Monday, 25 August 2014

5 Good Reasons To Vote No - Part 1

The Scottish independence debate is really warming up now as we draw close to the 18th September, when the people of Scotland will go to the polls. Alistair Darling and Alex Salmond will be trading blows again tonight in their second televised debate; the first one made for frustrating viewing as both politicians dodged questions and resorted to attacking one another's campaign tactics rather than discussing the core issues surrounding the referendum. Most notably, Darling repeatedly asked what the SNP's "Plan B" was for Scotland's currency if their plan for a customs union with the rump of the United Kingdom failed, and Salmond repeated sidestepped the question. Tonight's debate will no doubt be much of the same.

Personally, I remain firmly wedded to the Union. In case you hadn't noticed. But if you're still not confessed that the Union is best for Scotland, here's my 5 top ten reasons to vote "NO!" on the 18th, posted in two parts:

1. There aren't any definite plans on currency.

Scotland's First Minister, Alex Salmond, has repeatedly stated that the Scottish National Party's plan is to continue to use the pound sterling after seceding from the United Kingdom, stating that a currency union between the independent Scottish state and the UK would be desirable for all parties. However, Westminster has shown little enthusiasm for the idea of a currency union, and in February the Chancellor announced that the Coalition Government had formally ruled out the idea of an official currency union. In the last debate, the First Minister indicated that Scotland could continue to use the pound after independence whether or not the UK agreed, just as Panama uses the US dollar. This is entirely true- however, without a formal currency union, Scotland would find itself at the whims of the central British government's financial policy, and Scotland could not count on a safety net in the event of a future financial crisis. What's more, the pound sterling is backed by the Bank of England. The Scottish banknotes printed by Scottish banks are not in fact legal tender, but promissory notes that are backed by the Bank of England; since the Bank of England has no real reason to continue backing promissory notes printed by foreign banks in a foreign country, it is by no means clear whether Scotland would still be able to print its own currency upon independence. A further complication is that the SNP hope for Scotland to remain within the European Union post-independence, but EU officials, including European Commission  President Jose Manuel Barroso, have stated that Scotland will need to apply as a new country, meaning that Scotland will likely be expected to adopt the euro.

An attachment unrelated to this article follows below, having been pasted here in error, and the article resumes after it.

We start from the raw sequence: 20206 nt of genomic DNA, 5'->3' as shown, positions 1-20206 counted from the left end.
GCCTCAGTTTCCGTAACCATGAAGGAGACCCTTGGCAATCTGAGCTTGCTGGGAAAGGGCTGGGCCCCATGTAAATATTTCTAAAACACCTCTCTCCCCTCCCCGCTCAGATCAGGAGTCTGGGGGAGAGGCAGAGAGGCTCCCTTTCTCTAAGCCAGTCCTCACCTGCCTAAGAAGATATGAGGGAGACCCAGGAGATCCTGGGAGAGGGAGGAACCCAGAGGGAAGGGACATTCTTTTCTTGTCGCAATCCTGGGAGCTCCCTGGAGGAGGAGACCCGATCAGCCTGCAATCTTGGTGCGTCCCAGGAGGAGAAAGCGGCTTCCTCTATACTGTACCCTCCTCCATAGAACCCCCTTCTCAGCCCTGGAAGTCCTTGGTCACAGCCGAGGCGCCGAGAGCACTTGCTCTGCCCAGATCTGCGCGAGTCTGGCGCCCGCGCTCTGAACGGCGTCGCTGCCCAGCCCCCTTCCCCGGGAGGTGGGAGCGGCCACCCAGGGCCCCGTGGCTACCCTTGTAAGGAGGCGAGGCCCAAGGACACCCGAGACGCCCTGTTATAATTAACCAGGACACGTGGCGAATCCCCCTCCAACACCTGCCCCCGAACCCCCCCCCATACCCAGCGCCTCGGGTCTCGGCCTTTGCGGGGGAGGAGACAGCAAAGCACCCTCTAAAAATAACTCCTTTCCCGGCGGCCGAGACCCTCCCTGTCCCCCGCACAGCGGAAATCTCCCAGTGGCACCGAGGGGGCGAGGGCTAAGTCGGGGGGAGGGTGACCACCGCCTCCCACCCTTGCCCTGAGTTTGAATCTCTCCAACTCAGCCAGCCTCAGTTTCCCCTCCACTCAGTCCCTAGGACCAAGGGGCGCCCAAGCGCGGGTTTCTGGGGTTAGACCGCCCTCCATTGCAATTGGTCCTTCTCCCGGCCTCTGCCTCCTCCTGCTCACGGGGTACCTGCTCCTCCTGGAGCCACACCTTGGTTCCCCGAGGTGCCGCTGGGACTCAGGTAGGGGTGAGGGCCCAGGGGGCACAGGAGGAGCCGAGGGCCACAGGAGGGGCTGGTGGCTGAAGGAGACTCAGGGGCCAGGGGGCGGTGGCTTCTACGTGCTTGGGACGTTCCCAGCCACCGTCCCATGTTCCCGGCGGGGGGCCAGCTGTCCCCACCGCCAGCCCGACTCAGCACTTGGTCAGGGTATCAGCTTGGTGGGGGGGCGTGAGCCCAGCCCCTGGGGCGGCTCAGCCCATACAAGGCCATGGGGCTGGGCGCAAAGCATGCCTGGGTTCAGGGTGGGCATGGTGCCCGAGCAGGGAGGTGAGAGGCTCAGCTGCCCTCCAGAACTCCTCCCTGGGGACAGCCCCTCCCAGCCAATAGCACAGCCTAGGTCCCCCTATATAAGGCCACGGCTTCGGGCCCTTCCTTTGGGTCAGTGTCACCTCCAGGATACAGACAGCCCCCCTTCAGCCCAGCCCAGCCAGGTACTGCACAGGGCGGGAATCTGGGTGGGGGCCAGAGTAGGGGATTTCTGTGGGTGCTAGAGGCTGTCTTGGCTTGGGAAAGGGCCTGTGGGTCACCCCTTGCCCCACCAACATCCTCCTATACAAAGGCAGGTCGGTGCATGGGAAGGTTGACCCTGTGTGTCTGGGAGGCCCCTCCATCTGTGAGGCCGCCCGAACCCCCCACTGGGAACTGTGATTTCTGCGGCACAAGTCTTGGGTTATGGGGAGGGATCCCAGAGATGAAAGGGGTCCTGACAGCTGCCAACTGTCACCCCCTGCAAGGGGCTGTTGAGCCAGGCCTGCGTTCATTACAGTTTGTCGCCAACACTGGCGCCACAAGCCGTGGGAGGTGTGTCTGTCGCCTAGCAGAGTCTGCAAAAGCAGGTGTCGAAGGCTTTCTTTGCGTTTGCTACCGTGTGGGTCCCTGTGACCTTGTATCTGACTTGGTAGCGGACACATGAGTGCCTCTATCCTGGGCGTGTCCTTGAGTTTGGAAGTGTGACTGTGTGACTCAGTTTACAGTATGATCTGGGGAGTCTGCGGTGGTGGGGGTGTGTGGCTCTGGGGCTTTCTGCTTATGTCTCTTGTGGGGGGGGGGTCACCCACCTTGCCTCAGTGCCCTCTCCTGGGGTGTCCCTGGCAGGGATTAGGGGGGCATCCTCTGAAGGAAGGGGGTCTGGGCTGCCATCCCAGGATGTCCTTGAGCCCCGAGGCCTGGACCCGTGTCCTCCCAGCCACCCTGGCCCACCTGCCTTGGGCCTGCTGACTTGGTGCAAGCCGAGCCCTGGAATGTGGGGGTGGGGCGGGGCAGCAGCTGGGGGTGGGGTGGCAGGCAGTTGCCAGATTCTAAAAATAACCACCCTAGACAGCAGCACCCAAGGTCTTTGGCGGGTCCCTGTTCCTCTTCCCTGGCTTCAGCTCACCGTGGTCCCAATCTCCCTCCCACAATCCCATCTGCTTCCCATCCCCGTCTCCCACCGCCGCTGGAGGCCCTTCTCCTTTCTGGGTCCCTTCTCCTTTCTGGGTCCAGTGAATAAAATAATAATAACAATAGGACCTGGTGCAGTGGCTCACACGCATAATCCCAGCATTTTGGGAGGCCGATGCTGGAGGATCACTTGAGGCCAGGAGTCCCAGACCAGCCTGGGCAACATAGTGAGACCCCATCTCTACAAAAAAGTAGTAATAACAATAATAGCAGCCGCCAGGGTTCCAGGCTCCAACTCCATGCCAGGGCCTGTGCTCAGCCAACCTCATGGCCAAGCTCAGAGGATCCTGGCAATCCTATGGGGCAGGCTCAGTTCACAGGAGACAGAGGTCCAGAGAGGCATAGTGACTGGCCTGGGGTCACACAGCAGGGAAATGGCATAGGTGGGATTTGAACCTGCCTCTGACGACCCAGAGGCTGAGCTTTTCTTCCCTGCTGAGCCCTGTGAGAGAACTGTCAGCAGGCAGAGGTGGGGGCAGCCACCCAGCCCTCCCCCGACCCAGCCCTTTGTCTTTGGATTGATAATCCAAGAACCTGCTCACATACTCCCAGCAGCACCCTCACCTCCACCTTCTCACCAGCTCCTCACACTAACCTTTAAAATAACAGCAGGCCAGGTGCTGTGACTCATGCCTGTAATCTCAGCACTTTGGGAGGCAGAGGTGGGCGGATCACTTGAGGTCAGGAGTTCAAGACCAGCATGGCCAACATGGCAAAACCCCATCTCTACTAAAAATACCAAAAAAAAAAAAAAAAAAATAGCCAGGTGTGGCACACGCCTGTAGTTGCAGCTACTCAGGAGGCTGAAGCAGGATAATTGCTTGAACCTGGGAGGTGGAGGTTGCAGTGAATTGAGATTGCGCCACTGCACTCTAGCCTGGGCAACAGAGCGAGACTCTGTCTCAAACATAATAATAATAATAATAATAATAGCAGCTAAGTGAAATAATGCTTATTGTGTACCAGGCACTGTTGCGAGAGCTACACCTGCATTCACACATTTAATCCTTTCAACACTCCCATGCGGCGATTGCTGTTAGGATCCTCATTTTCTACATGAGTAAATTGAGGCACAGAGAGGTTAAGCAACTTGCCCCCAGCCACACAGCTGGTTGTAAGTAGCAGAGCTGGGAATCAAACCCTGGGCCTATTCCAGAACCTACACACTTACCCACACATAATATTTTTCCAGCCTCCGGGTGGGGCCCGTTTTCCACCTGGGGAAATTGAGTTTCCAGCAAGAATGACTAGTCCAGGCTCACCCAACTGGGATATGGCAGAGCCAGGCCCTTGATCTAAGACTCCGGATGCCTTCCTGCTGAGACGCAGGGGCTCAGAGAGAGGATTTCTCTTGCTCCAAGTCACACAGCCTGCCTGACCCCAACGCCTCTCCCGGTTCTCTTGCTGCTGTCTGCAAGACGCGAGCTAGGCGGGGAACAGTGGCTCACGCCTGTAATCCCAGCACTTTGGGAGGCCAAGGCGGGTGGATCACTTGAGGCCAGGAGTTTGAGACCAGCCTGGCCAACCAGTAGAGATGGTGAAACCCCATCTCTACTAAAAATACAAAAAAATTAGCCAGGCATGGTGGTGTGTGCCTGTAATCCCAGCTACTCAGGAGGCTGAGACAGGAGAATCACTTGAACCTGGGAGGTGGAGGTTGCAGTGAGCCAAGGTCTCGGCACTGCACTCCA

To make matters worse, the SNP have said that if they are refused a currency union with the rest of the UK, they will walk out on their £140 billion share of UK national debt. Apart from being childish, this is extremely dangerous financially- if the newly independent Scotland's first act as a sovereign country was to essentially default on its national debt, the impact on financial markets could be devastating. The SNP could rock Scotland's economy from Day 1.

2. Border controls would have to be introduced.

Currently, people are free to move between Scotland and the rest of the UK. The SNP have stated that this will remain the case post-independence; however, this is not guaranteed. A number of prominent pro-Union politicians have indicated that border controls between Scotland and the rest of the United Kingdom would have to be introduced; the principal concern is that Scotland plans to introduce a more lax immigration policy following independence, with Alex Salmond promising to increase net migration into Scotland by 10% in order to expand the workforce. Scotland's population is aging more quickly than the rest of the UK, meaning that the workforce needs to be expanded to pay for Scottish pensions.

Unfortunately, this is at odds with viewpoints on immigration in the rest of the country, where there is pressure for tighter border controls. This means that some politicians are worried immigrants will enter the rest of the UK through Scotland, necessitating border controls between England and Scotland. This could have a serious impact on Scotland's economy, since exports to the rest of the UK account for just over 50 per cent of total exports from Scotland, and imports from the rest of the UK account for around 64 per cent of Scotland's total imports. It would also be a major inconvenience for anyone like myself who is of both Scottish and English descent and regularly visits relatives on the other side of the border- and that's a sizable portion of the UK's population. What's more, if Scotland was required to go through the normal application process to the EU as Barroso suggested, it might be expected to join the Schengen Area, a common travel area established by an agreement in 1995 that enabled passport-free movement between 25 European countries, but not the UK and Ireland. This would almost certainly require border controls between Scotland and the rest of the British Isles.

To be continued.

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